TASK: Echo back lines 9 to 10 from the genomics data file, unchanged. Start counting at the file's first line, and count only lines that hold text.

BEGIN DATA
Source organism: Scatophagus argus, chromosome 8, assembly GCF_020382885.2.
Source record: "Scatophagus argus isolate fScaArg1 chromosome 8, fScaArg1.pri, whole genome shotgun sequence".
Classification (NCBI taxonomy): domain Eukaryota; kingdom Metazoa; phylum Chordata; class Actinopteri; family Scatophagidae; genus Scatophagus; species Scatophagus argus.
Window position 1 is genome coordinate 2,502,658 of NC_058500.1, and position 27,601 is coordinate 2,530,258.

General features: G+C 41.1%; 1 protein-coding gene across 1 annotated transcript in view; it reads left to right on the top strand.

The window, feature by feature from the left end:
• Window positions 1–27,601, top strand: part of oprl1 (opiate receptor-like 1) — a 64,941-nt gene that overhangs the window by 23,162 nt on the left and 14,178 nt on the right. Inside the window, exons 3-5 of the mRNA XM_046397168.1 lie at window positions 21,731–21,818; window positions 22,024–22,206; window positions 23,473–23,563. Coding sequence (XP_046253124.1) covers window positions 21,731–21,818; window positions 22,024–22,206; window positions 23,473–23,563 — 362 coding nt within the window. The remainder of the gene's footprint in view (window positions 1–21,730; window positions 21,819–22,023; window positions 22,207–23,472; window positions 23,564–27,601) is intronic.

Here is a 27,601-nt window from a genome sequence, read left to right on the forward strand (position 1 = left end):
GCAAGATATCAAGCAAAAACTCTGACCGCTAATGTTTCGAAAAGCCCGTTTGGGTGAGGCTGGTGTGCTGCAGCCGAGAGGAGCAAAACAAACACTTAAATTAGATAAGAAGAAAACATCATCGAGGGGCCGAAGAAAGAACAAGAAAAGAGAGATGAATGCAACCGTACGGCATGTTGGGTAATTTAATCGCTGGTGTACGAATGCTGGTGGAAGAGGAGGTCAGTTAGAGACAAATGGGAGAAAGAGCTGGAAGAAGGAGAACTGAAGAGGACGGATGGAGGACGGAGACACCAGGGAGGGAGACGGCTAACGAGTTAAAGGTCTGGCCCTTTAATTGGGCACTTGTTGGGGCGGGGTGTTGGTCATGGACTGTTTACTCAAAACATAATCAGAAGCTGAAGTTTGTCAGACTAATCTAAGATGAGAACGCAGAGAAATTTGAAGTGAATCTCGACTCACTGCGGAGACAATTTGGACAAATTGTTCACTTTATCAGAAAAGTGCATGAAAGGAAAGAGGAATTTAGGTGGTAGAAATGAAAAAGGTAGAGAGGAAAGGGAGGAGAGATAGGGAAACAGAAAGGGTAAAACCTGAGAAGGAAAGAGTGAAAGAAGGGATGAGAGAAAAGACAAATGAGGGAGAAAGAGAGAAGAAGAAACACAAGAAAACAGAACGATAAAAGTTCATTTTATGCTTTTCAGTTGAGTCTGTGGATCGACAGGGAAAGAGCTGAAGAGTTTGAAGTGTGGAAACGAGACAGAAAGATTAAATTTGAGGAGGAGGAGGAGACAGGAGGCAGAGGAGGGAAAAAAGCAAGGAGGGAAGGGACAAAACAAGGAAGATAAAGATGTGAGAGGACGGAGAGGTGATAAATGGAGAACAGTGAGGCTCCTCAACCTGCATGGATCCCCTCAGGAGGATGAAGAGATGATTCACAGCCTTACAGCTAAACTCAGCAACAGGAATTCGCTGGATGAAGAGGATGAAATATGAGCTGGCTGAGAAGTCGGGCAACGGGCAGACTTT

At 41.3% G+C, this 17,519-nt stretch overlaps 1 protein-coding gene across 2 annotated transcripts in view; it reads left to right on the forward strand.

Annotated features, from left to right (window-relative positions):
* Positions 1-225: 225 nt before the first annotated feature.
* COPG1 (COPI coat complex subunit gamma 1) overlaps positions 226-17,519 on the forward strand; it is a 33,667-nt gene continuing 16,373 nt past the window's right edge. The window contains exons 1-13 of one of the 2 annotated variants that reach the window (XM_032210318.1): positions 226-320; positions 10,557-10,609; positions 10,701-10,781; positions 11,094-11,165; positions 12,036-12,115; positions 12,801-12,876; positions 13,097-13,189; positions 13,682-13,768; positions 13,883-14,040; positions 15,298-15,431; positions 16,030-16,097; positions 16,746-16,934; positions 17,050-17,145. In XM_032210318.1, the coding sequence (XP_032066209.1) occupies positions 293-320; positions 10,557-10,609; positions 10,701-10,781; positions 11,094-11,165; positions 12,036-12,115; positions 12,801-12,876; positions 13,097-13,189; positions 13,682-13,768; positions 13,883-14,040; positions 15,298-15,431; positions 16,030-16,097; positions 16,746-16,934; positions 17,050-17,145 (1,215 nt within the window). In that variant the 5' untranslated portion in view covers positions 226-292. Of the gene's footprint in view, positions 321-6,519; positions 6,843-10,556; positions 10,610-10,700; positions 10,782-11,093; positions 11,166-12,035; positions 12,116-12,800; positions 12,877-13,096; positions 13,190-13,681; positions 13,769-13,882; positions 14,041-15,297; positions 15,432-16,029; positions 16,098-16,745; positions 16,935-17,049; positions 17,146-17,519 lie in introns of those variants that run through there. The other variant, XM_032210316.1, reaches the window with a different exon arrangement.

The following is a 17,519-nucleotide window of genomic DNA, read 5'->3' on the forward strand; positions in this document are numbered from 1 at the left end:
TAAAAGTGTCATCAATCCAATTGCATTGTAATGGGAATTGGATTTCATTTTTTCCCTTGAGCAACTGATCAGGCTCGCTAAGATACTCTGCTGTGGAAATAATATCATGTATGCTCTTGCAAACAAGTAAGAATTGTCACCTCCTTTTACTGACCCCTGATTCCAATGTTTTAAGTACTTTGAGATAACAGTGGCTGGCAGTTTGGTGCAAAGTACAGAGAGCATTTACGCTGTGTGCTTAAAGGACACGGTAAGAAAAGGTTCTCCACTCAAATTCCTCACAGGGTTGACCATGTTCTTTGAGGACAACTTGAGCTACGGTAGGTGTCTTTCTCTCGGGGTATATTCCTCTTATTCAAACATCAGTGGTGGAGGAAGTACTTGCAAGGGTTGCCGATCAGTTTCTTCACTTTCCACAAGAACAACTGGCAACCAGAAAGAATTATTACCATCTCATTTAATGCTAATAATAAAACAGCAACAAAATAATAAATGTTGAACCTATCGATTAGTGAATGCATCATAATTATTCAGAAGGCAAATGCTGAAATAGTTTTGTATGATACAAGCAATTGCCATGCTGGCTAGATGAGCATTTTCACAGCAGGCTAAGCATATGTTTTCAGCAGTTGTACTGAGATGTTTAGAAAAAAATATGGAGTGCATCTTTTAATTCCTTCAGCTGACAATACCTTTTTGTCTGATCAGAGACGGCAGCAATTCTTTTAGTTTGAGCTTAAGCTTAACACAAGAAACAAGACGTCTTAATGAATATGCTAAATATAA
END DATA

GCAAGATATCAAGCAAAAACTCTGACCGCTAATGTTTCGAAAAGCCCGTTTGGGTGAGGCTGGTGTGCTGCAGCCGAGAGGAGCAAAACAAACACTTAAATTAGATAAGAAGAAAACATCATCGAGGGGCCGAAGAAAGAACAAGAAAAGAGAGATGAATGCAACCGTACGGCATGTTGGGTAATTTAATCGCTGGTGTACGAATGCTGGTGGAAGAGGAGGTCAGTTAGAGACAAATGGGAGAAAGAGCTGGAAGAAGGAGAACTGAAGAGGACGGATGGAGGACGGAGACACCAGGGAGGGAGACGGCTAACGAGTTAAAGGTCTGGCCCTTTAATTGGGCACTTGTTGGGGCGGGGTGTTGGTCATGGACTGTTTACTCAAAACATAATCAGAAGCTGAAGTTTGTCAGACTAATCTAAGATGAGAACGCAGAGAAATTTGAAGTGAATCTCGACTCACTGCGGAGACAATTTGGACAAATTGTTCACTTTATCAGAAAAGTGCATGAAAGGAAAGAGGAATTTAGGTGGTAGAAATGAAAAAGGTAGAGAGGAAAGGGAGGAGAGATAGGGAAACAGAAAGGGTAAAACCTGAGAAGGAAAGAGTGAAAGAAGGGATGAGAGAAAAGACAAATGAGGGAGAAAGAGAGAAGAAGAAACACAAGAAAACAGAACGATAAAAGTTCATTTTATGCTTTTCAGTTGAGTCTGTGGATCGACAGGGAAAGAGCTGAAGAGTTTGAAGTGTGGAAACGAGACAGAAAGATTAAATTTGAGGAGGAGGAGGAGACAGGAGGCAGAGGAGGGAAAAAAGCAAGGAGGGAAGGGACAAAACAAGGAAGATAAAGATGTGAGAGGACGGAGAGGTGATAAATGGAGAACAGTGAGGCTCCTCAACCTGCATGGATCCCCTCAGGAGGATGAAGAGATGATTCACAGCCTTACAGCTAAACTCAGCAACAGGAATTCGCTGGATGAAGAGGATGAAATATGAGCTGGCTGAGAAGTCGGGCAACGGGCAGACTTT

At 41.3% G+C, this 17,519-nt stretch overlaps 1 protein-coding gene across 2 annotated transcripts in view; it reads left to right on the forward strand.